That’s the thing, we all kind of have respect for each other and it all kind of comes down to the fact that it’s just luck. You don’t really get too upset at the guy because he was playing well, and you just really don’t get too upset at one another, because it just mostly comes down to luck.
So it’s easy to not get big egos, it’s not like chess where it’s cutthroat, the winner played better today. And in poker there’s a mentality that most of the winnings come from the recreational players, all the good players, they’re all sort of on the level. So it’s easy to not have any animosity towards someone.
Also when you travel a lot, you end up going to different spots, you see the same people, but not your entire crew comes with you, so who else would you hang out with? It’s competitive, but it’s also friendly.
So you’re not all like talking strategy and talking hands, it’s more like chilling, talking sports or something like that?
Yeah, you do talk strategy with certain people. Occasionally, the group gets a bit wider and you talk with some people about some hands. But actually I find that people are actually incredibly open when it comes to talking about strategy as well. People like to share.
Sure. Is it all people, or is it specifically other German-speaking professionals?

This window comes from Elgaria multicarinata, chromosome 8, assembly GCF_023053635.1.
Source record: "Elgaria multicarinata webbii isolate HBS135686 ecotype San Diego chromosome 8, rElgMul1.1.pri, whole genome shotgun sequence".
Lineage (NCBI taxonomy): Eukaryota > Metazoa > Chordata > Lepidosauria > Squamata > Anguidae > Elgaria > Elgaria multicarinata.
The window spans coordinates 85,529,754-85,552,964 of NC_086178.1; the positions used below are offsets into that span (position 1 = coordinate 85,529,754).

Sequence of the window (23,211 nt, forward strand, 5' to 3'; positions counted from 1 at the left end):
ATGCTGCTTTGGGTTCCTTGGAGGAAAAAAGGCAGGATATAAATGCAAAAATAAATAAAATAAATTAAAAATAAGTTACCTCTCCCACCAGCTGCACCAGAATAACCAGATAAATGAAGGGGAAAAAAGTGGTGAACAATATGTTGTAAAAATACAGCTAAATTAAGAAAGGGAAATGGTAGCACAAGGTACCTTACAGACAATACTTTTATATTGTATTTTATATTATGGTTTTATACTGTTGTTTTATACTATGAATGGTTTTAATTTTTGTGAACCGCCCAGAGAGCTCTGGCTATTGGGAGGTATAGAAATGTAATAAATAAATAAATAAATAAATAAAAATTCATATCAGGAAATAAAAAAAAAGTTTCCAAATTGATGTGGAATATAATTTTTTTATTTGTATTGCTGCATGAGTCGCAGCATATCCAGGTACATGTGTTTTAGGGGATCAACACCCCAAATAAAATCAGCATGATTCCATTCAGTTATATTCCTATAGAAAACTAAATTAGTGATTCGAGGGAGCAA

You do tend to sort of naturally go toward your people. I have a lot of friends from the UK, from all over the place, but it was nice obviously when I got connected to the German crew because I got to speak German.
Living in the UK, I don’t really get to speak German that often anymore, so that’s kind of nice, you do connect in that way. And I find that for some people it’s like the lack of English, they tend to then go towards their group, and it’s just how it goes. With the Germans I think it’s a little bit easier, but it also sometimes happens.
OK, so let’s talk some more about the emotion part. I really did wonder, and I’m not any kind of high-rolling professional, I’m not even any sort of low-rolling professional. I’m just a recreational player. And like you said, all you guys, you’re playing on a different level. When I watch the streams, I watch the featured tables and stuff, it’s intense. And you guys are all calm. And this is what I see, as a viewer. Beneath the surface, what we don’t see – are your hearts racing? Are you saying, “oh my god, if I lose this, like the EV is just horrible, it ruins my year? Like, there’s got to be some emotion underneath there.